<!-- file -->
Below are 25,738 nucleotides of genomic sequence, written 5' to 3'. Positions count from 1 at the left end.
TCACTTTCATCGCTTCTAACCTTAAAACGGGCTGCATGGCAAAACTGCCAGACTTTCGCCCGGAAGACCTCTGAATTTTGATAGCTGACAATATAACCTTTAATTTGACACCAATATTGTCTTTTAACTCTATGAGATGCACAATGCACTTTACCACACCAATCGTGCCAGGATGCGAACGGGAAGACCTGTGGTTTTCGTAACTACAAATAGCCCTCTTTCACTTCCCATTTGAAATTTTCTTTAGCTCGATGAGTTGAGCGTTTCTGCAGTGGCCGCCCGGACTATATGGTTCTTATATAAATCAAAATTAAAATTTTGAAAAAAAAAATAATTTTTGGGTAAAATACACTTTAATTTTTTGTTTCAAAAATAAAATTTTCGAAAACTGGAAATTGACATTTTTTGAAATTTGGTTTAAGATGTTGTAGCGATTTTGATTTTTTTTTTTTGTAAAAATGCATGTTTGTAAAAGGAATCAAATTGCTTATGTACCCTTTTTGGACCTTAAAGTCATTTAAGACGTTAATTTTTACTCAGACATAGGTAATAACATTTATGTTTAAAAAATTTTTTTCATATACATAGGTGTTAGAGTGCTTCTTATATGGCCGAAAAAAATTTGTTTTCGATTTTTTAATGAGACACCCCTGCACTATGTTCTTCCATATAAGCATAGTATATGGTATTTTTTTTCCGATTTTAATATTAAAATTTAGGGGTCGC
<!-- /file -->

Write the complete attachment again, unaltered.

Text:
Below are 25,738 nucleotides of genomic sequence, written 5' to 3'. Positions count from 1 at the left end.
TCACTTTCATCGCTTCTAACCTTAAAACGGGCTGCATGGCAAAACTGCCAGACTTTCGCCCGGAAGACCTCTGAATTTTGATAGCTGACAATATAACCTTTAATTTGACACCAATATTGTCTTTTAACTCTATGAGATGCACAATGCACTTTACCACACCAATCGTGCCAGGATGCGAACGGGAAGACCTGTGGTTTTCGTAACTACAAATAGCCCTCTTTCACTTCCCATTTGAAATTTTCTTTAGCTCGATGAGTTGAGCGTTTCTGCAGTGGCCGCCCGGACTATATGGTTCTTATATAAATCAAAATTAAAATTTTGAAAAAAAAAATAATTTTTGGGTAAAATACACTTTAATTTTTTGTTTCAAAAATAAAATTTTCGAAAACTGGAAATTGACATTTTTTGAAATTTGGTTTAAGATGTTGTAGCGATTTTGATTTTTTTTTTTTGTAAAAATGCATGTTTGTAAAAGGAATCAAATTGCTTATGTACCCTTTTTGGACCTTAAAGTCATTTAAGACGTTAATTTTTACTCAGACATAGGTAATAACATTTATGTTTAAAAAATTTTTTTCATATACATAGGTGTTAGAGTGCTTCTTATATGGCCGAAAAAAATTTGTTTTCGATTTTTTAATGAGACACCCCTGCACTATGTTCTTCCATATAAGCATAGTATATGGTATTTTTTTTCCGATTTTAATATTAAAATTTAGGGGTCGC